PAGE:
The Enid News and Eagle, Enid, OK

December 27, 2013

Louisiana police: Killer’s wife suffocated, drowned

Associated Press
Associated Press

LOCKPORT, La. — Authorities say an autopsy shows that the wife of a man accused of killing three people and wounding three others  suffocated and drowned.

Terrebonne Parish Sheriff Jerry Larpenter released the results of the autopsy Friday afternoon.

Maj. Malcolm Wolfe with the sheriff’s department said in an email that the evidence also indicates that Benjamin Freeman killed his wife, Denise Freeman, before he went on a rampage and killed others Thursday.

Denise Freeman’s body was found Thursday in a bathtub by deputies hunting for Benjamin Freeman.

Benjamin Freeman killed himself Thursday with the shotgun he’d used to kill his former mother-in-law and the CEO of a hospital he left in 2011. He was found dead at about 10:45 p.m. along U.S. Highway 90 near Bayou Blue. He had shot himself in the head.

All three survivors remained hospitalized Friday, two in critical condition, Brennan Matherne, a spokesman for the Lafourche Parish Sheriff’s Office, said in an email. He said deputies are still investigating the motive.

Ben Freeman, 38, first attacked his former in-laws with a shotgun in Lafourche Parish about 45 miles southwest of New Orleans, wounding parish Councilman Louis Phillip Gouaux and Gouaux’s daughter Andrea. Both were in critical condition after surgery early Friday in New Orleans, Matherne wrote. Gouaux’s wife, Susan, was dead when deputies arrived, Matherne said earlier.

Susan — “Pixie” to her friends — was a teachers’ aide at Holy Savior Elementary School. She also was a talented needlewoman and knitter who designed the state bicentennial quilt square for Lafourche Parish and made scarves for all her friends, Parish President Charlotte Randolph said in a telephone interview.

She said that she went to school at one time or another with both Philip and Susan Gouaux, and that Susan Gouaux taught her grandchildren. The couple has six adult daughters.

Gouaux called 911 at about 6:40 p.m. Thursday from his home in Lockport, telling dispatchers he had been shot in the throat, The Courier newspaper in Houma reported. Freeman was divorced from Gouaux’s daughter Jeanne, whom he married in 1997.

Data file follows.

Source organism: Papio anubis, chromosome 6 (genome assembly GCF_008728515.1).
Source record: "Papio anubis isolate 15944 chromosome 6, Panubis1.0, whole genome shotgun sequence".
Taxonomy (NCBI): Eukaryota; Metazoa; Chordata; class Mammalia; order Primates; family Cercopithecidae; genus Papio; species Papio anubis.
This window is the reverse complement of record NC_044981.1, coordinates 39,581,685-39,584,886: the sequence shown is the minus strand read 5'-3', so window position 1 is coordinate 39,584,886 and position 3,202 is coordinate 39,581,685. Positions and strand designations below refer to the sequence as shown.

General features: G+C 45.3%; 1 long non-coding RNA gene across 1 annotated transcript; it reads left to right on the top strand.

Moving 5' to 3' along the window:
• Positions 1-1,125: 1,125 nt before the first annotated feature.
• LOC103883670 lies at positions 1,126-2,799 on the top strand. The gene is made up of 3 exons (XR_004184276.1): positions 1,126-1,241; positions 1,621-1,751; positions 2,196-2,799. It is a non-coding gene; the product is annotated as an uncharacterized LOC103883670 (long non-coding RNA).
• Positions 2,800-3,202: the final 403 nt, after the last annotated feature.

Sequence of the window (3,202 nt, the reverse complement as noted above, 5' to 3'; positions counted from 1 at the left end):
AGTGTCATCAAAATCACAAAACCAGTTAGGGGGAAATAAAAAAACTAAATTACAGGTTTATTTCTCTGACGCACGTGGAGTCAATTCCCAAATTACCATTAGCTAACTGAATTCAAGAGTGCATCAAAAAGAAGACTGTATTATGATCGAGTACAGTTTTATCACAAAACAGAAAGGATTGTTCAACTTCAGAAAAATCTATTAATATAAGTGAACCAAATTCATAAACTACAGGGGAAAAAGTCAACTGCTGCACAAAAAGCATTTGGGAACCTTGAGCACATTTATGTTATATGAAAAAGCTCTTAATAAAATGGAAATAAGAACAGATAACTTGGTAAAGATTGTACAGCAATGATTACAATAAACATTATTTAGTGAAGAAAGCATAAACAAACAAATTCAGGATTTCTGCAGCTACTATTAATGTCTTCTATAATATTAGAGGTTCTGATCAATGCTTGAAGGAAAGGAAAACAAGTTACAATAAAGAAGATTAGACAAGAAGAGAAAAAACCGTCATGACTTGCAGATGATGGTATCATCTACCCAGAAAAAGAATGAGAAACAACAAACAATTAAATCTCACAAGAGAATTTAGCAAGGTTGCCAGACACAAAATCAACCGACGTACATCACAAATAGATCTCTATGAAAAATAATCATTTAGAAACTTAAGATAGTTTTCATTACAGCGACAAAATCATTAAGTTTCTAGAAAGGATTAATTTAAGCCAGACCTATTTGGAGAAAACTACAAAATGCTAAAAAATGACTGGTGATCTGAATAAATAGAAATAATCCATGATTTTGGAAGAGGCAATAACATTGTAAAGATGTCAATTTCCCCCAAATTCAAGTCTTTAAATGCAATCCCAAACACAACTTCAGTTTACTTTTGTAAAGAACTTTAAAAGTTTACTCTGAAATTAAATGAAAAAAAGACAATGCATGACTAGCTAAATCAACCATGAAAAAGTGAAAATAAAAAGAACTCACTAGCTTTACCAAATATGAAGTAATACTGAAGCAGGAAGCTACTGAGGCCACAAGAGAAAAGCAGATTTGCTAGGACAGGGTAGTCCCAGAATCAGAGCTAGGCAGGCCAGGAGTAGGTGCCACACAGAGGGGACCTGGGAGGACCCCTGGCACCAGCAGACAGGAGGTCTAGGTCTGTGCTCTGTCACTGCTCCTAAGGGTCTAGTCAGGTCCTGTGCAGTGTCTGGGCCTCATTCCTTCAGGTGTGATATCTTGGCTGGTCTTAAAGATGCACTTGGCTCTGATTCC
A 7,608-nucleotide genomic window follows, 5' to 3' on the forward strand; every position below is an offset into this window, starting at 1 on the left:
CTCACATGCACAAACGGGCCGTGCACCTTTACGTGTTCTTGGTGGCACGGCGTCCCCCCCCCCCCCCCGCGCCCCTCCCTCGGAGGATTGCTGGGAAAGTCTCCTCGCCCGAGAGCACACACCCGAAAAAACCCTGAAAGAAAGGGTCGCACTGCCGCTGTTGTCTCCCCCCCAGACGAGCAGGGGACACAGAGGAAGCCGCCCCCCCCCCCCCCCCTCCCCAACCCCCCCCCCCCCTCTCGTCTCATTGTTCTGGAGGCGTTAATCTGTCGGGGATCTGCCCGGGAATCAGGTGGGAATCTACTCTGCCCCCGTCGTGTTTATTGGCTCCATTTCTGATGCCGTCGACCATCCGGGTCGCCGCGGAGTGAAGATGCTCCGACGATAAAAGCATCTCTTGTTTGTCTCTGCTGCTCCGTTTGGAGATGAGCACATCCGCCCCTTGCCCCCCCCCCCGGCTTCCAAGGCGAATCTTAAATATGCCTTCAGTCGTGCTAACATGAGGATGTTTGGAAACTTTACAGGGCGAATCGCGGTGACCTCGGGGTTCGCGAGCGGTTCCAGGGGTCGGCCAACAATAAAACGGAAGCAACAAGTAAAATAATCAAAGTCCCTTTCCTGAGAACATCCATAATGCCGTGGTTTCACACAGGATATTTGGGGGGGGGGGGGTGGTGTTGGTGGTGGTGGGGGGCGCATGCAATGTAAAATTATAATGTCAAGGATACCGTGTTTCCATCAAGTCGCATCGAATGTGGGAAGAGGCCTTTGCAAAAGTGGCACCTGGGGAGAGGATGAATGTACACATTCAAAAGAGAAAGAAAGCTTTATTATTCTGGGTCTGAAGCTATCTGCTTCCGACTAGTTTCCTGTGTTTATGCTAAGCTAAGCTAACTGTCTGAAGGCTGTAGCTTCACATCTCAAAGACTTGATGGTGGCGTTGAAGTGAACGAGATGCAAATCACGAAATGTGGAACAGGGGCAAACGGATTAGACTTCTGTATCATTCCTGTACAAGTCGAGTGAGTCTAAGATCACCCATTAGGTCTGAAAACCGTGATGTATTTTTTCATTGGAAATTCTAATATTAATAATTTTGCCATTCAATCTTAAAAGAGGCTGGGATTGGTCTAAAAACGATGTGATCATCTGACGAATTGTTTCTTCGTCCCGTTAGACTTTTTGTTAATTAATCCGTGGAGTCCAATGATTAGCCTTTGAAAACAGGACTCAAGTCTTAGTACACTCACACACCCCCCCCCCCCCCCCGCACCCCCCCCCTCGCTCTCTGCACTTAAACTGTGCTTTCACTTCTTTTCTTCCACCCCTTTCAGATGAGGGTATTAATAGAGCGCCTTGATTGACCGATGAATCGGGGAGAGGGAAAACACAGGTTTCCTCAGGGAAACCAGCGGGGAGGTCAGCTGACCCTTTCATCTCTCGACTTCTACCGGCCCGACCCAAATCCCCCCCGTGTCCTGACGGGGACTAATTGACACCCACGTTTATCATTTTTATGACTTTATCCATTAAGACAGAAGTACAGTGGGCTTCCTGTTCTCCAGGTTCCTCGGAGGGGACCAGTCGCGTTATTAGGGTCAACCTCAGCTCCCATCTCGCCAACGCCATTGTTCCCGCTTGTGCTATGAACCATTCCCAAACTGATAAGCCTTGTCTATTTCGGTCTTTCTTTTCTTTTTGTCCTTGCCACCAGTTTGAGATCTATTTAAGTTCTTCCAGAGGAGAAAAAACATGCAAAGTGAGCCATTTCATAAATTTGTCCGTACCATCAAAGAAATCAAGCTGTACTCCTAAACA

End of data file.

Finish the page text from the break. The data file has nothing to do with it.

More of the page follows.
Jeanne Gouaux — also a nurse — had filed several protective orders against Freeman, who had pleaded guilty to harassment charges and was allowed only supervised visits with their four children, said Lafourche Parish Sheriff Craig Webre. The last protective order expired less than a month ago, he said.

“Clearly, there has been a very difficult and complicated divorce/custody issue going on,” Webre said during a news conference late Thursday.

Court records show Freeman agreed in June to pay Jeanne Gouaux $22,560 in overdue child support payments dating back two years. A settlement filed the following month showed the couple would sell three adjacent lots near her parents’ house and split the $25,000 in proceeds; Freeman also agreed to pay Gouaux $39,000.

Jeanne Gouaux and the children lived with her parents for a while after the divorce, said Rita Bonvillain, 83, a neighbor of the family for nearly 30 years. She said Andrea Gouaux, a nurse like her sister Jeanne, was visiting from Texas.

Whenever a holiday came, she said, children filled the house and yard. A trampoline, soccer balls and a swing hanging from a big oak in the front yard testified to that.

Bonvillain choked up and held back tears several times as she talked about the Gouauxes. Since her husband died, they regularly have stopped by to ask if she needs groceries or other errands run. The councilman once told her, “If you ever hear a sound at night and want someone to check it out, call me,” she said.

About 20 minutes after the first shootings, Freeman arrived at the home of Ochsner St. Anne General Hospital CEO Milton Bourgeois in nearby Raceland, about 8 miles from Lockport. Bourgeois was shot and killed at close range; his wife, Ann, was shot in the leg and was listed in stable condition at a hospital, Matherne said.

Bourgeois had been CEO of the hospital in Raceland since 1988, Giselle Hecker, spokeswoman for Ochsner Health Systems, said in an email.

Freeman had worked at the hospital as a registered nurse before he was fired in 2011, Webre said. Webre could not say why Freeman was fired but said police had been called there previously after Freeman damaged a room. Freeman told officers he would seek mental help, Webre said.

Freeman also had worked at two other hospitals, which along with St. Anne had been placed on lockdown for a time on Thursday.

At the home, a man who did not give his name demanded that an Associated Press reporter leave his sister’s property.

Others in the neighborhood of quaint middle-class, ranch-style houses in Houma, the Terrebonne Parish seat, said the house was originally hers.

She had only recently married Freeman, but she and her son Josh — of elementary school age — had lived there for years, said Glenn Cradeur, who has owned his house, two down from hers, for 28 years. He said he believed the boy was not home when his mother was killed.

Cradeur said he saw no signs of trouble until about two weeks ago, when he saw police vehicles outside the home, responding to what he believed was a domestic dispute.

He returned from a visit to out-of-town relatives to find emergency vehicles outside the house and stunned neighbors gathered nearby.

“It’s shocking, and it’s sad,” he said.